Contrary to popular belief, the collapse of the Pakistan film industry was not a gradual process. In fact the crumbling was a rather sudden happening. In July 1977 the populist regime of Zulfikar Ali Bhutto (Pakistan Peoples Party) was toppled in a military coup masterminded by General Ziaul Haq...Zia’s was a reactionary dictatorship...One cultural symptom of [the] social and cultural roll-back [in his dictatorship] was the abrupt collapse of the Pakistani film industry...Another prominent reason for the Pakistani film industry’s growing commercial and creative woes was the implementation of a new censor policy...By the early 2000s, an industry that once produced an average of 80 films annually was now struggling to even churn out more than two films a year...
With decades of turmoil for this industry, it's no wonder that Pakistan cinema never made it to the Academy Awards, especially since the country never even submitted features for Best International Feature consideration from 1963 to 2013. However, Pakistan has proceeded to submit a movie every year since 2013, including positively-reviewed features like Laal Kabootar. The rollercoaster ride that is the history of Pakistan's cinema has led to a modern-day film industry full of challenging and acclaimed features. It's time the Academy Awards recognized artistic works from a film industry that's managed to endure through incredible hardship.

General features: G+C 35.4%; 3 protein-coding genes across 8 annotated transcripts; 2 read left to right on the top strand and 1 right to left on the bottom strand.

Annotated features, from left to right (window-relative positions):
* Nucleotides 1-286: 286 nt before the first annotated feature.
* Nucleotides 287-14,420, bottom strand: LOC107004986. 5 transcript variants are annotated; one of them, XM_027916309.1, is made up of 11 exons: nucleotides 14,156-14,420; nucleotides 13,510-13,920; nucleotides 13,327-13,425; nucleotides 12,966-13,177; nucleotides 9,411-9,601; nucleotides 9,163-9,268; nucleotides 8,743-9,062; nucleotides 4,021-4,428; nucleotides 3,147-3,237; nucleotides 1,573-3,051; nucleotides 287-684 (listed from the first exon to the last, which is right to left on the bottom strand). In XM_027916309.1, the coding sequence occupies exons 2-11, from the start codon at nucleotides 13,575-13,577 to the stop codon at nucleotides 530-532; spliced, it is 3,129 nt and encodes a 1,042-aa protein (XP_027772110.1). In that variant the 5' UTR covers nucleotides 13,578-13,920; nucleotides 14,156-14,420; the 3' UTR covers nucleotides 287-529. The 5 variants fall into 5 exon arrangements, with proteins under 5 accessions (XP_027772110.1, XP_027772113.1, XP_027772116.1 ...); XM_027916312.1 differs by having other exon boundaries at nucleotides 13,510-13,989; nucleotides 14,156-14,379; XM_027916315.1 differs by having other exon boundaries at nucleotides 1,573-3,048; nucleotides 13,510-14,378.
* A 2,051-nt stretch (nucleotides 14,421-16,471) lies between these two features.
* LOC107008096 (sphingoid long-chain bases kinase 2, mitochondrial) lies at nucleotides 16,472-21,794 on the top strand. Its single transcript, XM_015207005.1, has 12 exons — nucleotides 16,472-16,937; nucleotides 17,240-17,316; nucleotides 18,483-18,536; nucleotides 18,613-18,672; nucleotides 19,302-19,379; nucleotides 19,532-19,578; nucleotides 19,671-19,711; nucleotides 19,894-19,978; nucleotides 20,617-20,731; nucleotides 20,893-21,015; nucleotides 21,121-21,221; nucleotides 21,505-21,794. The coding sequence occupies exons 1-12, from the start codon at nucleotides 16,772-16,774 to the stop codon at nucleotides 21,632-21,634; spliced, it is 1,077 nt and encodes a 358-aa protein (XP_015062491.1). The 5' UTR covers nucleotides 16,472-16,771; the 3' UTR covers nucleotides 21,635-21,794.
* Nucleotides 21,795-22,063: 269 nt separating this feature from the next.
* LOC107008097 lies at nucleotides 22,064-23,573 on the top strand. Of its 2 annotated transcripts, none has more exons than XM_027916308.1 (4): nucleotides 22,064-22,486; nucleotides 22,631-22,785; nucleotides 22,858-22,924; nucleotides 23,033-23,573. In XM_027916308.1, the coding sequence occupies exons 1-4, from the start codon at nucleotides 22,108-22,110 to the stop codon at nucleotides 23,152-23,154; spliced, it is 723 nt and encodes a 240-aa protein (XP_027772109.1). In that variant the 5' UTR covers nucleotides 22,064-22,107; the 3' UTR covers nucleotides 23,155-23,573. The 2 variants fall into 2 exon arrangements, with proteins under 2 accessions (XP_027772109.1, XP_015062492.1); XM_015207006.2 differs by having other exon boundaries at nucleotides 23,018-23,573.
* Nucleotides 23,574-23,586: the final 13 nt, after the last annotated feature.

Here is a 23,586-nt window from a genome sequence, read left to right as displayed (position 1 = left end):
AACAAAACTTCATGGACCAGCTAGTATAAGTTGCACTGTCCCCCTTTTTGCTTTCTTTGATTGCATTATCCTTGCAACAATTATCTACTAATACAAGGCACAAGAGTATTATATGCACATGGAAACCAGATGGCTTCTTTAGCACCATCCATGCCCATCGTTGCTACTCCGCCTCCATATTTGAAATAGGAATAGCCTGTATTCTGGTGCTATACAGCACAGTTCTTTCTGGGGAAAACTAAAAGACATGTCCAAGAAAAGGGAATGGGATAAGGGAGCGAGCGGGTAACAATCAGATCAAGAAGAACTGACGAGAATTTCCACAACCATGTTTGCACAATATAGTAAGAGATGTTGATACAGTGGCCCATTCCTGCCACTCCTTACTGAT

|The Orator: New Zealand's 2011 submission for Best International Feature Film|
New Zealand has left a pretty large imprint on the world of modern cinema. Not only is it the place where many blockbusters engage in principal photography, but iconic modern directors like Peter Jackson and Taika Waititi hail from this country. Yes, New Zealand has made an undeniably large impact on the medium of film...so how come the country's non-English language titles have been excluded from the Oscars? The Best International Feature Film category has never seen fit to nominate the six movies New Zealand has submitted for consideration in this category. Given the minimal amount of submissions and the fact that English-language titles from the country (like Whale Rider) have managed to garner Oscar nominations, New Zealands exclusion from this category isn't exceedingly egregious. Still, even New Zealand is clearly not impervious to the double-standards the Oscars have for English-language and foreign-language titles.